Mallet Toe Treatment & Management

Updated: Jun 07, 2022
  • Author: Christopher Brown, MBBS, FRCSC, FRACS, FAOrthA; Chief Editor: Vinod K Panchbhavi, MD, FACS, FAOA, FABOS, FAAOS  more...
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Approach Considerations

The usual indication for surgery is the presence of a painful deformity for which reasonable attempts at nonoperative treatment, including shoe-wear modification, have failed. [15] Occasionally, cosmesis may be raised as a presenting complaint.

Contraindications for surgery include the following:

  • Vascular compromise
  • Active infection
  • Lack of symptoms
  • Significant psychiatric disorders

The literature has not supported the position that patients with lesser-toe deformities who have rheumatoid arthritis (RA) need be treated differently from patients with similar deformities who do not have RA; however, relatively little has been published on outcomes in this patient population. [16, 17] Noncompliance or inability to comply with nonoperative treatment should be considered a relative contraindication.


Medical Therapy

Nonoperative treatment of mallet toe [18] focuses on relieving the pressure under the tip of the toe. This can be accomplished with extra-depth toe-box footwear. Soft orthoses or toe protectors are useful.


Surgical Therapy

Surgery for mallet toe can be performed under local or regional block, and in appropriate patients, it can be performed on an outpatient or day-surgery basis. In the absence of risk factors (eg, immunodeficiency or diabetes mellitus), prophylactic antibiotics are probably unnecessary for isolated forefoot procedures (though clinical data are limited). [19]

Surgical therapy includes the following options [20] :

  • Flexor tenotomy, possibly including plantar capsular release and pinning
  • Condylectomy and fusion of the middle to distal phalanx
  • Partial or complete amputation of the distal phalanx (rarely indicated)

A flexible mallet toe is best treated with a flexor tenotomy. A fixed deformity requires skeletal work, whether via condylectomy, resection arthroplasty, or arthrodesis at the distal interphalangeal (DIP) joint. An ulcerated or infected toe would do best with a terminal amputation. [13]

Tenotomy is performed by making a small lateral or medial incision over the distal end of the middle phalanx. The author prefers to visualize the tendon sheath directly by retracting the skin with double skin hooks or a Ragnell retractor. The sheath is incised longitudinally, and the tendon is hooked with a small arthroscopic probe. The tendon then can be divided under direct vision.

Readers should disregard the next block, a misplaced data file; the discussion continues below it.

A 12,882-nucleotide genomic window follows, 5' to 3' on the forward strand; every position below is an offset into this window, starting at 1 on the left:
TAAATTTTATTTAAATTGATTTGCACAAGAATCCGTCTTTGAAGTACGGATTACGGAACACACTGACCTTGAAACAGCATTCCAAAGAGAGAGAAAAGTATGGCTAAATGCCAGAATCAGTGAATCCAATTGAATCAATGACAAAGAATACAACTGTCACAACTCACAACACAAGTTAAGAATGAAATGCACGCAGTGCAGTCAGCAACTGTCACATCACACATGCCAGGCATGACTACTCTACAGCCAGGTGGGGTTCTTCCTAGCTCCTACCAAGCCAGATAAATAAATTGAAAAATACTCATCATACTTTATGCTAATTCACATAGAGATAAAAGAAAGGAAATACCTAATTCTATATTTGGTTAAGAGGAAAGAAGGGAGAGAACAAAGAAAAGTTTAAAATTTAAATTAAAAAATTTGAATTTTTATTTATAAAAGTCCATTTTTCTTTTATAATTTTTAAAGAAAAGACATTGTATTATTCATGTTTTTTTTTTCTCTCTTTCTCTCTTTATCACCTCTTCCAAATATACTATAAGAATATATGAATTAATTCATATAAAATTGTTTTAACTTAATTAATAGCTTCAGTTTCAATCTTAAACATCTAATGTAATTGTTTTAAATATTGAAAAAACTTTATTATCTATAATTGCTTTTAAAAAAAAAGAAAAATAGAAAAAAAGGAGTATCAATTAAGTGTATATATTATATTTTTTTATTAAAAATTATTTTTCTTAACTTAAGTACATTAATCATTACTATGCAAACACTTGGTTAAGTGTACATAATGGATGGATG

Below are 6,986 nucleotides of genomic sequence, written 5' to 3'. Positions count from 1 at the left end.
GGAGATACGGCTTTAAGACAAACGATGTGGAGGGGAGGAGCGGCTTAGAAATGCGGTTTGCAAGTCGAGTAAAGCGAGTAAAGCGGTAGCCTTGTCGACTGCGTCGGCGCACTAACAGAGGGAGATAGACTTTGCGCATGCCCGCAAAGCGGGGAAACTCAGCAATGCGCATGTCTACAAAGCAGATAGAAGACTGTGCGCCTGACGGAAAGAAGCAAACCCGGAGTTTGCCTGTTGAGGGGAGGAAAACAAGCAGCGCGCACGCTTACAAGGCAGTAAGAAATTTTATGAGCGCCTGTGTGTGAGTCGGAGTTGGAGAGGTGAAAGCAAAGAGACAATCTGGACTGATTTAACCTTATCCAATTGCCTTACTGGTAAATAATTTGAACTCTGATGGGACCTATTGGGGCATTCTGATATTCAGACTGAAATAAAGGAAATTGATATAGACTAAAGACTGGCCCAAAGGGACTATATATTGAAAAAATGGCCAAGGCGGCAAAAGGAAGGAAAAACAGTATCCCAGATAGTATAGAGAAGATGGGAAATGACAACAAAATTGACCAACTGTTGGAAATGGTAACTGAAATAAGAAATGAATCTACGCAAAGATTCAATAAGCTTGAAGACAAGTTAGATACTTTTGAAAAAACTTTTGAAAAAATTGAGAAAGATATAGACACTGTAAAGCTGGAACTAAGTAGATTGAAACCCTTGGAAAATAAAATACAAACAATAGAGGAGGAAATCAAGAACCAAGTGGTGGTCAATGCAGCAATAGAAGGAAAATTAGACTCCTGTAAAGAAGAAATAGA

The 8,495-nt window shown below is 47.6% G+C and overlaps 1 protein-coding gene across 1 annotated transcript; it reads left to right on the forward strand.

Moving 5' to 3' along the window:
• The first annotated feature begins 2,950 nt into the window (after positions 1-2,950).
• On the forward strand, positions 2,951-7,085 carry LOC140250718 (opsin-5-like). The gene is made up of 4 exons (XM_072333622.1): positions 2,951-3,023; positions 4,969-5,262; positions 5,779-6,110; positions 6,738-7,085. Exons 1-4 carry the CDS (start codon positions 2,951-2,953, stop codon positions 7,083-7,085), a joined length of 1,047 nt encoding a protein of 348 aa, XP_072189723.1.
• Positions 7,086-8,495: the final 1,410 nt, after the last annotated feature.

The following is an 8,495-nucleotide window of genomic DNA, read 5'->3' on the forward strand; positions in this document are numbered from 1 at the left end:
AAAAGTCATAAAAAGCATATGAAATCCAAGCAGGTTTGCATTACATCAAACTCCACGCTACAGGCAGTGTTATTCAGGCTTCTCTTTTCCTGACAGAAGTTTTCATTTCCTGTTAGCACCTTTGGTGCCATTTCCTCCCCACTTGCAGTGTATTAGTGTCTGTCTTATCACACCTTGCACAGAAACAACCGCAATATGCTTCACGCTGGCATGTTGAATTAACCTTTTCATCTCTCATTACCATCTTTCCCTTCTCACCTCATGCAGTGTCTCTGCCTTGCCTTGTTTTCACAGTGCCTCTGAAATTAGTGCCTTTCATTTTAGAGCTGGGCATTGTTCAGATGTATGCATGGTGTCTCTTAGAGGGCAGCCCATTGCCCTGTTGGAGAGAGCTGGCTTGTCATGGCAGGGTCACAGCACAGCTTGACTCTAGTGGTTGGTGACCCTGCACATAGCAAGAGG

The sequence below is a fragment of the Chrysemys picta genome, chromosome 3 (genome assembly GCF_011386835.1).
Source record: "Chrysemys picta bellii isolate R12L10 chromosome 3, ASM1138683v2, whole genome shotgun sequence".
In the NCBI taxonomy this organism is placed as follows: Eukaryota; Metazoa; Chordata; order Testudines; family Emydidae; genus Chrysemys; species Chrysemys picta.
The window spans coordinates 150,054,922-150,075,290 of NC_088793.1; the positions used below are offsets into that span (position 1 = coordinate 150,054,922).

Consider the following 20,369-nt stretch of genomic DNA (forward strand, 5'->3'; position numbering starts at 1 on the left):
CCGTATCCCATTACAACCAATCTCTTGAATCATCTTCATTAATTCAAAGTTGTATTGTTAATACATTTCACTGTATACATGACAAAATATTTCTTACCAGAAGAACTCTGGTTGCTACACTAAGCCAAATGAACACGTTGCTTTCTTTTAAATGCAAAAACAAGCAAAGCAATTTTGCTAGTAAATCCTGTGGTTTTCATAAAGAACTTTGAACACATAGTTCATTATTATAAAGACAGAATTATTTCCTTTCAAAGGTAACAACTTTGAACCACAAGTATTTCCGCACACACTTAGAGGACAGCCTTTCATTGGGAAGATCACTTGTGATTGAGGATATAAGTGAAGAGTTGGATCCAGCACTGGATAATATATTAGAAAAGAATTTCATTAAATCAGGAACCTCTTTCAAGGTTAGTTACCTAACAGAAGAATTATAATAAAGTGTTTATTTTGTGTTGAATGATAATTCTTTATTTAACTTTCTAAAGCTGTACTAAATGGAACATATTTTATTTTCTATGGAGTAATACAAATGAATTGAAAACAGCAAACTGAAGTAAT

If some residual contracture is present, the plantar capsule can be stripped of the phalanx with a Freer dissector. A 1.1 Kirschner wire (K-wire) can be used to immobilize the joint in the neutral position. [21] One skin stitch or Steri-Strip is used for closure.

DIP joint arthrodesis is carried out by excising a small ellipse over the dorsal aspect of the joint, including the extensor. The bone ends are excised, and pinning is carried out. The skin and extensor are closed in one layer. [22]

Some controversy exists regarding the need for flexor tenotomy when DIP joint arthrodesis is attempted and the question of whether this leads to a higher incidence of hyperextension deformity and proximal interphalangeal (PIP) joint flexion at the adjacent PIP joint.

Amputation is rarely necessary; when indicated, it is usually performed as a terminal Syme procedure. [23, 24] The nail bed and the terminal half of the phalanx are excised.


Postoperative Care

Postoperatively, routine dressings are applied. The patient can mobilize weightbearing in a postoperative shoe. Elevating the limb for the first 5-7 days reduces postoperative swelling. Sutures are removed at 10-14 days. Pins are usually removed at 4 weeks.



Recurrence is possible, especially if the deformity is more than an isolated mallet toe. Failure to divide the flexor completely can also cause recurrence. Flail toe is occasionally a problem with shoe or stocking wear if excessive resection has occurred, but it is seldom painful.

Neurovascular problems (eg, numbness, neuromata, and dysvascularity) can also occur. Prolonged swelling is often noted, and patients should be warned beforehand that this may occur. Residual nail deformity is also common. Hyperextension deformity of the DIP joint and flexion deformity of the PIP joint can occur as well.